It has been a while since I have studied the age of the earth/evolution debate. But I feel like I need to stay on top of it. Compromise in this area is common. I really enjoyed Kelly’s book. He is a theologian, not scientist. Therefore what he asks is, “What does the Bible say and how can I get science to fit into what the Bible says.” Thus he begins with the text and works his way outwards. This is how it should be.
He does a good job of showing that the debate is usually between theistic and naturalistic assumptions. Faith and presuppositions govern both groups. This does not rule out the study of the material world. But it does rule out us studying it without certain presuppositions. He differentiates between empirical science and naturalistic science. He also works through the seven days of creation. He is clear where he disagrees, but he is not normally derisive of his opponents. The book is a bit dated, having come out in 1997. He is well read, quoting numerous pro-evolution and anti-evolution men, secular and Christian scientists, as well as numerous scientific studies in foreign languages.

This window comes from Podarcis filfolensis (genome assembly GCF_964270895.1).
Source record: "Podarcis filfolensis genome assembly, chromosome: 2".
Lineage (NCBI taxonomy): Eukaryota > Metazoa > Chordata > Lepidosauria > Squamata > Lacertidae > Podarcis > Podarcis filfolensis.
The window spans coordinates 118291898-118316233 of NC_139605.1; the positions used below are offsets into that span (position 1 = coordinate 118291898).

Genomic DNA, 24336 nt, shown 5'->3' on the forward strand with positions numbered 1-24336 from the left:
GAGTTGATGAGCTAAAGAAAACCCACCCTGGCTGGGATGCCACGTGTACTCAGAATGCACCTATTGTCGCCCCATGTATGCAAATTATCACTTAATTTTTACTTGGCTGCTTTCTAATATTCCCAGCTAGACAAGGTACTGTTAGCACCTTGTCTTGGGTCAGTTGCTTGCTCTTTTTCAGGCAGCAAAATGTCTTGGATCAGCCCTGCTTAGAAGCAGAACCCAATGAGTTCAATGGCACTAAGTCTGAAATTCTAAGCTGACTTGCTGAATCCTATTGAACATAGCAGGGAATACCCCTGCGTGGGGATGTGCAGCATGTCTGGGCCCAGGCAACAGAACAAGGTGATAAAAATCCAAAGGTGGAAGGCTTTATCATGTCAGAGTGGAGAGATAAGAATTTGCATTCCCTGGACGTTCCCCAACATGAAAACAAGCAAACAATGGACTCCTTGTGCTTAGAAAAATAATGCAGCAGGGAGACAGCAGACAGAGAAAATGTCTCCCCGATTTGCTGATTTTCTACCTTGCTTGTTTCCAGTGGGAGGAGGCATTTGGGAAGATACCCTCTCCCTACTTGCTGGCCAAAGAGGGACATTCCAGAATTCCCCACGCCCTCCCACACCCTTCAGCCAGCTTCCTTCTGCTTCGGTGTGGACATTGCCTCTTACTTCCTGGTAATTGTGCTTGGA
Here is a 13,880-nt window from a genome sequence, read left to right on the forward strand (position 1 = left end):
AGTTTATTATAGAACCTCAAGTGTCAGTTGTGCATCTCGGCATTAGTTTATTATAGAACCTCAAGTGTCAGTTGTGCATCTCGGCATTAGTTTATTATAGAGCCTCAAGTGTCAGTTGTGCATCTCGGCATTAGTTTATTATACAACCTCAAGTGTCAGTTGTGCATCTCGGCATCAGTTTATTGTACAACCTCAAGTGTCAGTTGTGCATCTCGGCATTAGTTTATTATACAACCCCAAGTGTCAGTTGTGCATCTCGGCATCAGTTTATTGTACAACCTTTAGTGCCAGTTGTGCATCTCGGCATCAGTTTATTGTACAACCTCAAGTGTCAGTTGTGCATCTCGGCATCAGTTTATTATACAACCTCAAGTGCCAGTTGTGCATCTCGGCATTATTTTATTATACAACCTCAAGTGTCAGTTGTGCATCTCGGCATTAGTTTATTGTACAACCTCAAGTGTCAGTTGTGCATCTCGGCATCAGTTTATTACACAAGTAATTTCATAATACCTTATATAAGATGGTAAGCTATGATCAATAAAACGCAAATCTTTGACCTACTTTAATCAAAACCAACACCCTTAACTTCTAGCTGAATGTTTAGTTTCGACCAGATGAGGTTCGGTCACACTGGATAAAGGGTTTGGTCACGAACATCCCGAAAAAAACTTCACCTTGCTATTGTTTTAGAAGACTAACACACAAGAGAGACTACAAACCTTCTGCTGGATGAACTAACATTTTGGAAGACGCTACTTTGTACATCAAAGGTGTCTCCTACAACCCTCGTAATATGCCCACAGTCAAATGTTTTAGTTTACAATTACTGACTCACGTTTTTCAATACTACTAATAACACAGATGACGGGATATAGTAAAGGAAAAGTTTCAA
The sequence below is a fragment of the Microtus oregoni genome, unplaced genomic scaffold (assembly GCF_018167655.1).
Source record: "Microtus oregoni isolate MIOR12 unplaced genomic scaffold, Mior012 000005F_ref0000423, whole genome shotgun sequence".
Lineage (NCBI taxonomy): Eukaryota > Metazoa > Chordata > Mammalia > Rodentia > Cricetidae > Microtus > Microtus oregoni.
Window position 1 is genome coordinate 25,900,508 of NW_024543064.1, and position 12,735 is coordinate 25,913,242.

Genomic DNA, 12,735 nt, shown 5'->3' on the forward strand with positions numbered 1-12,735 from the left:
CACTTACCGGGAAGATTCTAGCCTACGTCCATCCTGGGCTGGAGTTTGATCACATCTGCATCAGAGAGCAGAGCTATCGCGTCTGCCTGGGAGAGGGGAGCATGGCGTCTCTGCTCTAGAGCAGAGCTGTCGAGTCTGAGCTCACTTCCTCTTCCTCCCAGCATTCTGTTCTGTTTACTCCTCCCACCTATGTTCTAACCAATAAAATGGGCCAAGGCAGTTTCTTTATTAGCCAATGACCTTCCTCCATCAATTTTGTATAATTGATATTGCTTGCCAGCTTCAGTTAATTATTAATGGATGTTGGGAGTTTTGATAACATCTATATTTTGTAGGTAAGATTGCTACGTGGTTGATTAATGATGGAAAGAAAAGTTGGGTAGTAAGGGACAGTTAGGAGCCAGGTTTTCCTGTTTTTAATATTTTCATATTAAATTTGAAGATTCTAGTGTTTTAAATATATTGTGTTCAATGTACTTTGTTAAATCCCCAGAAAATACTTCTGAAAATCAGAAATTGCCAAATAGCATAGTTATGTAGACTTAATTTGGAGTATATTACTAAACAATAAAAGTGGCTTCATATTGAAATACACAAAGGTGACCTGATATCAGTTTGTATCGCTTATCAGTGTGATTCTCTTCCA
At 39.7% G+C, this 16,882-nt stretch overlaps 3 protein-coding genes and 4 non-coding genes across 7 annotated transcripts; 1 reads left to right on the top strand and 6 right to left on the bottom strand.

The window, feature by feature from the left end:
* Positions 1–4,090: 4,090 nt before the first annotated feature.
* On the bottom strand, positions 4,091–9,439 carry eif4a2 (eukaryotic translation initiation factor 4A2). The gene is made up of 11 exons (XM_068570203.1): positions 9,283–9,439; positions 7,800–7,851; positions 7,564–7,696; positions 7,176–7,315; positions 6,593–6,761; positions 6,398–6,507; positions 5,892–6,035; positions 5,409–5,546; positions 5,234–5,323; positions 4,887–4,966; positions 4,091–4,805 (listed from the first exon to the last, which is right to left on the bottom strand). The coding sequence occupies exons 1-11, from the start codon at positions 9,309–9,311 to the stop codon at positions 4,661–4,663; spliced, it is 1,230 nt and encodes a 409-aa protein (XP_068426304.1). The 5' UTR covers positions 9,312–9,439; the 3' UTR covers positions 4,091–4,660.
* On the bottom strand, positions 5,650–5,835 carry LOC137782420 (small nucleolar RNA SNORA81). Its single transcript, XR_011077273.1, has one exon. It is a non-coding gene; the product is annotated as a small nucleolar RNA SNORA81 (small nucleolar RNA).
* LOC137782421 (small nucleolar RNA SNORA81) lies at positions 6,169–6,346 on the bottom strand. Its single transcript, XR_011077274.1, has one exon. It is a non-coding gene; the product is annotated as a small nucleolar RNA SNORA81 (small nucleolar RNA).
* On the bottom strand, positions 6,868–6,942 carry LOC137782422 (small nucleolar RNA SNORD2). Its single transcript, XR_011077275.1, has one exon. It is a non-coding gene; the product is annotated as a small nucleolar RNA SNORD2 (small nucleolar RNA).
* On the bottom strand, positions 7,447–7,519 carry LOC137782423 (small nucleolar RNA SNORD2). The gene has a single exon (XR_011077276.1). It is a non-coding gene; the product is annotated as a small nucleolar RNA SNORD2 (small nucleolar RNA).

When he approaches science he is humble and tentative, but still comes to some solid conclusions on things like radiometric dating. Throughout the scientific chapters he notes how assumptions about the past govern our research in the present.
The value of this book lies in his solid exegesis, his humility, and his ability to expose the assumptions that govern how we operate.